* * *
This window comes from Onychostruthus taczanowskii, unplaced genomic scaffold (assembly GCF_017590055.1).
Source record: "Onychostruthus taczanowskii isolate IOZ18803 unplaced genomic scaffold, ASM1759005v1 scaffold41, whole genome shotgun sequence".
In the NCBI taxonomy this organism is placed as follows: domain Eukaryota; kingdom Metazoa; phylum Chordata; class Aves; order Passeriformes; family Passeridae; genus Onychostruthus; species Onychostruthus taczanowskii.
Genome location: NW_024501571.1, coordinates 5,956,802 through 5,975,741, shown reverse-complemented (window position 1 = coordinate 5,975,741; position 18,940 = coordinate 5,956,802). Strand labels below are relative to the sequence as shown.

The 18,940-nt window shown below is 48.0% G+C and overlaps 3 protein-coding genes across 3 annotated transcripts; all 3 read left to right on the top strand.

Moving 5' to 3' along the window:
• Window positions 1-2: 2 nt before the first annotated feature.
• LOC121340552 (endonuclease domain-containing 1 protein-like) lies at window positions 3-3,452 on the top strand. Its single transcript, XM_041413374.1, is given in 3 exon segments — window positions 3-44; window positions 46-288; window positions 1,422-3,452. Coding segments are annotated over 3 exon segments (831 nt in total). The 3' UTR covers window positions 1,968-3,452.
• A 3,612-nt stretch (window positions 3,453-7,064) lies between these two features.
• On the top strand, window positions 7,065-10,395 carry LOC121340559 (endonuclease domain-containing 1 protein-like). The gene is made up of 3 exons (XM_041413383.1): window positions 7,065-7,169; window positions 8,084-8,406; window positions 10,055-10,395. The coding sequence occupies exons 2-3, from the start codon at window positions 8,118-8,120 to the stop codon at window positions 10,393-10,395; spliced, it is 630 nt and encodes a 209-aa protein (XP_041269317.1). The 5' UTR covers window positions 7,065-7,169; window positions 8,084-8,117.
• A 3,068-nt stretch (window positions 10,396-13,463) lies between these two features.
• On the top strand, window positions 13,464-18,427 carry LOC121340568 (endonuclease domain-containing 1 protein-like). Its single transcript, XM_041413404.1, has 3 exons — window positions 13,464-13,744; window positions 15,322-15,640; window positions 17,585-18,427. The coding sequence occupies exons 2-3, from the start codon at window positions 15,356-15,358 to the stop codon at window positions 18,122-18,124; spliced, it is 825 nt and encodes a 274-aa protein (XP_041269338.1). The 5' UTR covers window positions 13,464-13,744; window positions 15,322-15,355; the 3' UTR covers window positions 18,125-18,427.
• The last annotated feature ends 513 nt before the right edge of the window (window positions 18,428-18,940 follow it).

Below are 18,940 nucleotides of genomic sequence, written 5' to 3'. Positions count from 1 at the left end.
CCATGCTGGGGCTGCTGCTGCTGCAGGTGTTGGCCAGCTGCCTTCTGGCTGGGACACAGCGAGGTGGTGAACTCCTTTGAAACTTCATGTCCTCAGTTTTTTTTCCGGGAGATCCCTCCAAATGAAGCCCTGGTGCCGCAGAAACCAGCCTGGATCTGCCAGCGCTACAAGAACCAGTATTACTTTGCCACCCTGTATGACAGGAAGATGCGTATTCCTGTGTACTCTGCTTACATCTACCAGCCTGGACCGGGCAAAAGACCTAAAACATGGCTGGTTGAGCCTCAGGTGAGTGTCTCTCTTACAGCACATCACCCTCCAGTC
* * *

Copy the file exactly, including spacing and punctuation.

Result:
This window comes from Onychostruthus taczanowskii, unplaced genomic scaffold (assembly GCF_017590055.1).
Source record: "Onychostruthus taczanowskii isolate IOZ18803 unplaced genomic scaffold, ASM1759005v1 scaffold41, whole genome shotgun sequence".
In the NCBI taxonomy this organism is placed as follows: domain Eukaryota; kingdom Metazoa; phylum Chordata; class Aves; order Passeriformes; family Passeridae; genus Onychostruthus; species Onychostruthus taczanowskii.
Genome location: NW_024501571.1, coordinates 5,956,802 through 5,975,741, shown reverse-complemented (window position 1 = coordinate 5,975,741; position 18,940 = coordinate 5,956,802). Strand labels below are relative to the sequence as shown.

The 18,940-nt window shown below is 48.0% G+C and overlaps 3 protein-coding genes across 3 annotated transcripts; all 3 read left to right on the top strand.

Moving 5' to 3' along the window:
• Window positions 1-2: 2 nt before the first annotated feature.
• LOC121340552 (endonuclease domain-containing 1 protein-like) lies at window positions 3-3,452 on the top strand. Its single transcript, XM_041413374.1, is given in 3 exon segments — window positions 3-44; window positions 46-288; window positions 1,422-3,452. Coding segments are annotated over 3 exon segments (831 nt in total). The 3' UTR covers window positions 1,968-3,452.
• A 3,612-nt stretch (window positions 3,453-7,064) lies between these two features.
• On the top strand, window positions 7,065-10,395 carry LOC121340559 (endonuclease domain-containing 1 protein-like). The gene is made up of 3 exons (XM_041413383.1): window positions 7,065-7,169; window positions 8,084-8,406; window positions 10,055-10,395. The coding sequence occupies exons 2-3, from the start codon at window positions 8,118-8,120 to the stop codon at window positions 10,393-10,395; spliced, it is 630 nt and encodes a 209-aa protein (XP_041269317.1). The 5' UTR covers window positions 7,065-7,169; window positions 8,084-8,117.
• A 3,068-nt stretch (window positions 10,396-13,463) lies between these two features.
• On the top strand, window positions 13,464-18,427 carry LOC121340568 (endonuclease domain-containing 1 protein-like). Its single transcript, XM_041413404.1, has 3 exons — window positions 13,464-13,744; window positions 15,322-15,640; window positions 17,585-18,427. The coding sequence occupies exons 2-3, from the start codon at window positions 15,356-15,358 to the stop codon at window positions 18,122-18,124; spliced, it is 825 nt and encodes a 274-aa protein (XP_041269338.1). The 5' UTR covers window positions 13,464-13,744; window positions 15,322-15,355; the 3' UTR covers window positions 18,125-18,427.
• The last annotated feature ends 513 nt before the right edge of the window (window positions 18,428-18,940 follow it).

Below are 18,940 nucleotides of genomic sequence, written 5' to 3'. Positions count from 1 at the left end.
CCATGCTGGGGCTGCTGCTGCTGCAGGTGTTGGCCAGCTGCCTTCTGGCTGGGACACAGCGAGGTGGTGAACTCCTTTGAAACTTCATGTCCTCAGTTTTTTTTCCGGGAGATCCCTCCAAATGAAGCCCTGGTGCCGCAGAAACCAGCCTGGATCTGCCAGCGCTACAAGAACCAGTATTACTTTGCCACCCTGTATGACAGGAAGATGCGTATTCCTGTGTACTCTGCTTACATCTACCAGCCTGGACCGGGCAAAAGACCTAAAACATGGCTGGTTGAGCCTCAGGTGAGTGTCTCTCTTACAGCACATCACCCTCCAGTC